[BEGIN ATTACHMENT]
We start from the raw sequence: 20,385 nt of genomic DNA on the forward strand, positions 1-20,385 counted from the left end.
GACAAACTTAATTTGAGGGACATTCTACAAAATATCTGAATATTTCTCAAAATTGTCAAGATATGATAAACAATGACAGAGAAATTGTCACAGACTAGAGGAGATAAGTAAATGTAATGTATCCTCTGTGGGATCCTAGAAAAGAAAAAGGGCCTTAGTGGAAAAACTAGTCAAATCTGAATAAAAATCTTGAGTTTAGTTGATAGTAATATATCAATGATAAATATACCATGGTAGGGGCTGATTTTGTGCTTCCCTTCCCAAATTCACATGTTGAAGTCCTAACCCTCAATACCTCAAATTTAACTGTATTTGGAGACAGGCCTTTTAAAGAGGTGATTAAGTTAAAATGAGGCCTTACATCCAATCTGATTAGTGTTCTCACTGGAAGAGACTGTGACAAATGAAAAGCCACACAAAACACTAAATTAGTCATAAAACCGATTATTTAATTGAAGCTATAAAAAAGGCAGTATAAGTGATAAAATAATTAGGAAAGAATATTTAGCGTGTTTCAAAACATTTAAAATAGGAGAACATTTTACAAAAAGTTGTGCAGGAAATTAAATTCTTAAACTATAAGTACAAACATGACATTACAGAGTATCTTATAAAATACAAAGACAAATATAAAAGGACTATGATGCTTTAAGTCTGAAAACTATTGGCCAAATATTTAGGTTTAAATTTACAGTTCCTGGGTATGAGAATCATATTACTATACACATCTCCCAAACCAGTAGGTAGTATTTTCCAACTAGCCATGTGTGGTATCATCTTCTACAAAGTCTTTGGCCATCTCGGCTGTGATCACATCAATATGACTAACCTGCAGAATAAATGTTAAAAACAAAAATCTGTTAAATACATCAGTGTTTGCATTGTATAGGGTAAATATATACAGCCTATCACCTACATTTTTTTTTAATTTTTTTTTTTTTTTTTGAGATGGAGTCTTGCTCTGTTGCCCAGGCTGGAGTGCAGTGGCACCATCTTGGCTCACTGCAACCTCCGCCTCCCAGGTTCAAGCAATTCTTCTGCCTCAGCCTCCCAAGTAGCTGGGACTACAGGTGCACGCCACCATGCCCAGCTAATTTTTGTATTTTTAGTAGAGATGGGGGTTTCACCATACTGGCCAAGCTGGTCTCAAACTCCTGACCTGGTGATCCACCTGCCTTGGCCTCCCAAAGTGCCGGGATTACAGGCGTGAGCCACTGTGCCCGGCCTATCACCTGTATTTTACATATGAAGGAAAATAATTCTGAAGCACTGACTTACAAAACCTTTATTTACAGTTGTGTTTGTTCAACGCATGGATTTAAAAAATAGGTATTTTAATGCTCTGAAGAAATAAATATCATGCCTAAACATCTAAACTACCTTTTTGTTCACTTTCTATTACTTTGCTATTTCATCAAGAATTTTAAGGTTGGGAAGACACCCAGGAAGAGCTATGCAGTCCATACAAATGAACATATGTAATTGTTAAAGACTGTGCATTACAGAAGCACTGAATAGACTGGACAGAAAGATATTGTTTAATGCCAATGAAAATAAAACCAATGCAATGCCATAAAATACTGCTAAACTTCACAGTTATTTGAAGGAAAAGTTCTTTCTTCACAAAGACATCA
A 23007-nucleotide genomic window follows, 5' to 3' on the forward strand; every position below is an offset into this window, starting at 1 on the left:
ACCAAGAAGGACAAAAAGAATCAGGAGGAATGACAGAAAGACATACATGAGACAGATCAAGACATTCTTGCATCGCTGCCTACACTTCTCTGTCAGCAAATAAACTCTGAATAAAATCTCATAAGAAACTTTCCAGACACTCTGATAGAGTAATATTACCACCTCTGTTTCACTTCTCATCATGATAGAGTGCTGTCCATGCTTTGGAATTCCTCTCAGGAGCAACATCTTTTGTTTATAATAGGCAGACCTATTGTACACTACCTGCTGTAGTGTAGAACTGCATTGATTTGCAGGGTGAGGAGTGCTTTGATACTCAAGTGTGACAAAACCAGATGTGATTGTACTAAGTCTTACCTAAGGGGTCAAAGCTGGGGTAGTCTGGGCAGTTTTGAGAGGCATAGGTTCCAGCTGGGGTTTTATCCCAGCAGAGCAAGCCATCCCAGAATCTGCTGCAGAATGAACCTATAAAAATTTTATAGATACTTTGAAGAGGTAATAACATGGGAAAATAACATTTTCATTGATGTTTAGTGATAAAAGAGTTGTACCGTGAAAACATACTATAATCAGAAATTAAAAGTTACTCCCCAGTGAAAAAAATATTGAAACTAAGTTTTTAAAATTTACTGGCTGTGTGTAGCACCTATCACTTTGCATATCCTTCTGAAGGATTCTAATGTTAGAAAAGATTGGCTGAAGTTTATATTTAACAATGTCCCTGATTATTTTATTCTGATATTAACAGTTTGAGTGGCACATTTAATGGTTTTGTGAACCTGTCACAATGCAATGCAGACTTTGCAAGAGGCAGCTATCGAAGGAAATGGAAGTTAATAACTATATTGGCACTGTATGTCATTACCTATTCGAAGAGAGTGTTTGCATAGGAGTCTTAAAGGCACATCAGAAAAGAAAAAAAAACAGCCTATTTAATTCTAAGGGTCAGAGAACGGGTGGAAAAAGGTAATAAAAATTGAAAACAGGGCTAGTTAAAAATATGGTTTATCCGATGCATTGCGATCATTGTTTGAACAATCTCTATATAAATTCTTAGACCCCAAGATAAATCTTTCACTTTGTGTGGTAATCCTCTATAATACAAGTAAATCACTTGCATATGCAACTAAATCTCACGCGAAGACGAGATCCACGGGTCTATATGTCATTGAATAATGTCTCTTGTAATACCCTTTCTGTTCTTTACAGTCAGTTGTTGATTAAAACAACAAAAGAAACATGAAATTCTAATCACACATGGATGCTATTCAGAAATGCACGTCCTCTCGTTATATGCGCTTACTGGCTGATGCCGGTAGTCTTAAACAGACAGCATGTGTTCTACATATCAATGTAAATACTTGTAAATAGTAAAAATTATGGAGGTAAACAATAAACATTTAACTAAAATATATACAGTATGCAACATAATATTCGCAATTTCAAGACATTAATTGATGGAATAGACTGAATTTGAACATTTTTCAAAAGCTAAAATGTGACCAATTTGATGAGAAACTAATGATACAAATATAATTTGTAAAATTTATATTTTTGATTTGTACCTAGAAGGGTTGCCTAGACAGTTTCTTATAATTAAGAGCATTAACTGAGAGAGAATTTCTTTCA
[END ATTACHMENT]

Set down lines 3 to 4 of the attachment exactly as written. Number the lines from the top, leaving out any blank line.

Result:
A 23007-nucleotide genomic window follows, 5' to 3' on the forward strand; every position below is an offset into this window, starting at 1 on the left:
ACCAAGAAGGACAAAAAGAATCAGGAGGAATGACAGAAAGACATACATGAGACAGATCAAGACATTCTTGCATCGCTGCCTACACTTCTCTGTCAGCAAATAAACTCTGAATAAAATCTCATAAGAAACTTTCCAGACACTCTGATAGAGTAATATTACCACCTCTGTTTCACTTCTCATCATGATAGAGTGCTGTCCATGCTTTGGAATTCCTCTCAGGAGCAACATCTTTTGTTTATAATAGGCAGACCTATTGTACACTACCTGCTGTAGTGTAGAACTGCATTGATTTGCAGGGTGAGGAGTGCTTTGATACTCAAGTGTGACAAAACCAGATGTGATTGTACTAAGTCTTACCTAAGGGGTCAAAGCTGGGGTAGTCTGGGCAGTTTTGAGAGGCATAGGTTCCAGCTGGGGTTTTATCCCAGCAGAGCAAGCCATCCCAGAATCTGCTGCAGAATGAACCTATAAAAATTTTATAGATACTTTGAAGAGGTAATAACATGGGAAAATAACATTTTCATTGATGTTTAGTGATAAAAGAGTTGTACCGTGAAAACATACTATAATCAGAAATTAAAAGTTACTCCCCAGTGAAAAAAATATTGAAACTAAGTTTTTAAAATTTACTGGCTGTGTGTAGCACCTATCACTTTGCATATCCTTCTGAAGGATTCTAATGTTAGAAAAGATTGGCTGAAGTTTATATTTAACAATGTCCCTGATTATTTTATTCTGATATTAACAGTTTGAGTGGCACATTTAATGGTTTTGTGAACCTGTCACAATGCAATGCAGACTTTGCAAGAGGCAGCTATCGAAGGAAATGGAAGTTAATAACTATATTGGCACTGTATGTCATTACCTATTCGAAGAGAGTGTTTGCATAGGAGTCTTAAAGGCACATCAGAAAAGAAAAAAAAACAGCCTATTTAATTCTAAGGGTCAGAGAACGGGTGGAAAAAGGTAATAAAAATTGAAAACAGGGCTAGTTAAAAATATGGTTTATCCGATGCATTGCGATCATTGTTTGAACAATCTCTATATAAATTCTTAGACCCCAAGATAAATCTTTCACTTTGTGTGGTAATCCTCTATAATACAAGTAAATCACTTGCATATGCAACTAAATCTCACGCGAAGACGAGATCCACGGGTCTATATGTCATTGAATAATGTCTCTTGTAATACCCTTTCTGTTCTTTACAGTCAGTTGTTGATTAAAACAACAAAAGAAACATGAAATTCTAATCACACATGGATGCTATTCAGAAATGCACGTCCTCTCGTTATATGCGCTTACTGGCTGATGCCGGTAGTCTTAAACAGACAGCATGTGTTCTACATATCAATGTAAATACTTGTAAATAGTAAAAATTATGGAGGTAAACAATAAACATTTAACTAAAATATATACAGTATGCAACATAATATTCGCAATTTCAAGACATTAATTGATGGAATAGACTGAATTTGAACATTTTTCAAAAGCTAAAATGTGACCAATTTGATGAGAAACTAATGATACAAATATAATTTGTAAAATTTATATTTTTGATTTGTACCTAGAAGGGTTGCCTAGACAGTTTCTTATAATTAAGAGCATTAACTGAGAGAGAATTTCTTTCA